Canadian Pizza Magazine

The pizza Chef: December 2013

By Diana Coutu   

Features Business and Operations Staffing

Training your ambassadors

Here are my tips for helping your staff become better representatives of your brand

Here are my tips for helping your staff become better representatives of your brand.

How do you get your staff to do a better job and to care about the job they’re doing? This is a common question discussed among pizzeria owners. It all begins with your training program. Your staff should see themselves as ambassadors of your brand.

Maybe you think of your pizzeria less like a brand and more like the “neighbourhood pizza place.” However, it is a brand and your employees represent its image in store, on the road and at the customer’s door. As the owner, you need to give your staff every reason and opportunity to see themselves as ambassadors of your pizzeria. These days, it’s not enough just to tell them they are (although I’m a big believer that repetition is important). You need to convince them that even though it may only be a part-time job for them, it’s much more than that, and the livelihood of the company depends on them. 


Your employees need to become invested in the story of your brand. Tell, don’t sell, the story of how you opened the business. What made you decide to open a pizzeria instead of a clothing shop? Or a burger place? What drives your passion for the business? What makes your pizzeria unique over the other pizza places in the neighbourhood? Most succinctly, what is your pizzeria’s reason to exist? Until you can define what makes you stand apart from other pizza places, it will be difficult to convince your staff that they are important to your operation.   

What kind of skills can your staff learn while they work with you that will carry them everywhere later in life? There are things like sales, communication, dealing with the public, managing complaints, dealing with co-workers, handling money, training other staff members and delegating.  These skills are too often overlooked as essential fundamentals for every successful human being at every stage of life. Let your staff know that their time invested with you will serve them well down the road. 

Here are some policies that I share with my staff to help train them to become the best ambassadors of my brand:

  • Lead by example. If it’s important to your brand that your staff look their best, wear a clean uniform and show up on time, then you should do these things as well.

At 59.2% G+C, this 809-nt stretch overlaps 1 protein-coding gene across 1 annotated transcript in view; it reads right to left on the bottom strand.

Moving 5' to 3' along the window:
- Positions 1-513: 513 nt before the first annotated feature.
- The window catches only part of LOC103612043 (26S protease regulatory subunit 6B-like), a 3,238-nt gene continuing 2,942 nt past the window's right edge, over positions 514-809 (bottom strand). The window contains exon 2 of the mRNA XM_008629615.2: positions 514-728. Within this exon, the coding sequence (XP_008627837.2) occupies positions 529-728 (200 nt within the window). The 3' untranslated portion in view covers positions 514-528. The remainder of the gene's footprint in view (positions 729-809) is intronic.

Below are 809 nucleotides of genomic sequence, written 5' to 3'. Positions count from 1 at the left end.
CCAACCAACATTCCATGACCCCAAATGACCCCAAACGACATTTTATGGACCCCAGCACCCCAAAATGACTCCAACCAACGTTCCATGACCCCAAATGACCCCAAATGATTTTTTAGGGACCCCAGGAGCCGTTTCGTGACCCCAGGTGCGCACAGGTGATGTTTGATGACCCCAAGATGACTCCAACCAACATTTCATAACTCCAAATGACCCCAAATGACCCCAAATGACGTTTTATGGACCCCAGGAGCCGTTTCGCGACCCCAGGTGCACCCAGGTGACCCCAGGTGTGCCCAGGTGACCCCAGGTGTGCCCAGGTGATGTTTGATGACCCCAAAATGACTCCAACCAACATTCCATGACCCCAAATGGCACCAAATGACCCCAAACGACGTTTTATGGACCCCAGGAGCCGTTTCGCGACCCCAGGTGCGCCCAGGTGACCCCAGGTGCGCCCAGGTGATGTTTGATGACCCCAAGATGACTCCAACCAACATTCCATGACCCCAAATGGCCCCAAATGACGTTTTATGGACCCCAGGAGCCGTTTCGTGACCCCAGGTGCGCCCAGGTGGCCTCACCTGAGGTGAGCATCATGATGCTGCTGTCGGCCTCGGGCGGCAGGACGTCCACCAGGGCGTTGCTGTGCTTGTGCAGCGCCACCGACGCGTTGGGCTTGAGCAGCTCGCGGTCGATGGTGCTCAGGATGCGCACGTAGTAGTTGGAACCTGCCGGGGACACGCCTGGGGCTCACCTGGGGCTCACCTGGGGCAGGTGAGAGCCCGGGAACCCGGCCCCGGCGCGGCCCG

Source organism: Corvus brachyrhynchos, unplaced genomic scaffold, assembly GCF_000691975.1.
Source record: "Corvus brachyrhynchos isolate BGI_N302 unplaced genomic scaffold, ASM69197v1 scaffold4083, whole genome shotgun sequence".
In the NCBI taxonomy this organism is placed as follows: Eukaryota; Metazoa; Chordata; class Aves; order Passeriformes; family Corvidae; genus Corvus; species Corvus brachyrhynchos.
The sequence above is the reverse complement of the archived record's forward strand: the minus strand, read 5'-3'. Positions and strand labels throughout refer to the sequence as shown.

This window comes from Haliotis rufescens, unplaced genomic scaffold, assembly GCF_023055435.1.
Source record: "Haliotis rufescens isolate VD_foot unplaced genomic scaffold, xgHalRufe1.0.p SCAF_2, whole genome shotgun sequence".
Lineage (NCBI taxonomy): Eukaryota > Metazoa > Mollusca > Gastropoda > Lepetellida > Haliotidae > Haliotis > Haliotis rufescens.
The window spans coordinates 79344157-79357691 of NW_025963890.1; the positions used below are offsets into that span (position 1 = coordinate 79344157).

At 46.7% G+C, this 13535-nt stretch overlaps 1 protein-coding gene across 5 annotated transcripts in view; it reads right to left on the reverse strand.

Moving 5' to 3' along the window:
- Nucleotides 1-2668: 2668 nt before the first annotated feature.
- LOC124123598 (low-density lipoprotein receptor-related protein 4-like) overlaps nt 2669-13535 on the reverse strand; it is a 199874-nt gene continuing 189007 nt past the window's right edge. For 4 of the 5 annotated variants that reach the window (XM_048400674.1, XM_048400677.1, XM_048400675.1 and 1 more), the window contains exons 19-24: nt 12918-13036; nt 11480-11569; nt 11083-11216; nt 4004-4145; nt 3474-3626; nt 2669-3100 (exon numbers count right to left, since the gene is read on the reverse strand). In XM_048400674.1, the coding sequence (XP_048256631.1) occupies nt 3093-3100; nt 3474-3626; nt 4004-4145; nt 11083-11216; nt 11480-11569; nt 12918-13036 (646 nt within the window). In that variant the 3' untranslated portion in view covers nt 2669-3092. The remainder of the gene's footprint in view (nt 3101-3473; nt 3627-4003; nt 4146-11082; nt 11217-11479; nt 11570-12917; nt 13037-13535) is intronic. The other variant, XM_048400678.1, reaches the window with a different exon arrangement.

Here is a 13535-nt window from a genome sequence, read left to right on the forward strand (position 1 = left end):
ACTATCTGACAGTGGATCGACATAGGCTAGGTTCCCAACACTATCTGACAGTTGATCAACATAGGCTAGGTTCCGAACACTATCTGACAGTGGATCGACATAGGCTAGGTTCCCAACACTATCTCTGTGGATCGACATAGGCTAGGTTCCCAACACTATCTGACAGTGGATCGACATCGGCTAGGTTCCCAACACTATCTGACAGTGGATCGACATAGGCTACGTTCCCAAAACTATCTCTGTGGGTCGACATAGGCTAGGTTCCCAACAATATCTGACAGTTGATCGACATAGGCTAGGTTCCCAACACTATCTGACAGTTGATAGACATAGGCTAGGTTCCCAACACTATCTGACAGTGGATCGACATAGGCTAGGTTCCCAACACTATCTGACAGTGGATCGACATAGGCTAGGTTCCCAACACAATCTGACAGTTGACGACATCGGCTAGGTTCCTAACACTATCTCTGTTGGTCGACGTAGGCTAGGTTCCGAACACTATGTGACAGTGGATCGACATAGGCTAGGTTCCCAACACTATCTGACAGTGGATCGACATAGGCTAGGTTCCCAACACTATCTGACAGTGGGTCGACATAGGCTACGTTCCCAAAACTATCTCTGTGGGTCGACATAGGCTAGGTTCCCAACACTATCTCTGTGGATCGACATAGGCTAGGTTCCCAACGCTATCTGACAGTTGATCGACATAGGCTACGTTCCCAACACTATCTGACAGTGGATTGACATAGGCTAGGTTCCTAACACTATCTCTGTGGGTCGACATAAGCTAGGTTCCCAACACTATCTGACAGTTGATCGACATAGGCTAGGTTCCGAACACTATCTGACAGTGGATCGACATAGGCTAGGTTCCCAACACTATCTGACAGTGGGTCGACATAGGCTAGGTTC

• SMILE and be friendly.
  • Treat everyone with the utmost respect and courtesy.
  • Leave your personal problems and baggage at the door. Everyone has challenges, but your pizzeria shouldn’t be a place to vent. When you identify a staff member who always has a negative story to tell, pull them aside and ask them to save that story for a coffee date with a friend.  
  • Engage the customer in polite conversation. For example, let the customer know what a nice house he or she has or what a cute dog, or make small talk about the weather. These are good ways to build relationships with the pizzeria’s customers.
  • Delivery specialists need to drive safely and courteously.
  • Drivers should always have a map or GPS in their car and know the route before they leave the store.

Be diligent about order accuracy. Ensure the order is complete, whether in store or for a delivery. In store, ambassadors should remind customers to take their drinks before they leave the store. It is your responsibility to ensure the customer gets everything they asked for all at once, whether at the door or before they leave the store.

On a very important note, emphasize to your staff that they watch their language. Your pizzeria is not the place for locker room chatter. A good rule of thumb is “if you wouldn’t say it standing next to your grandmother, you shouldn’t say it here.”

Diana Coutu is a two-time Canadian Pizza magazine chef of the year champion, internationally recognized gourmet pizzaiolo, co-owner of Diana’s Gourmet Pizzeria in Winnipeg, Man., and was a director on the CRFA board from 2009-2013. In addition to creating award-winning recipes, Diana is a consultant to other pizzeria owner/operators in menu development, creating systems to run a pizzeria on autopilot, along with marketing and positioning to help operators grow their business effectively and strategically. She is available for consulting on a limited basis. For more information contact her at

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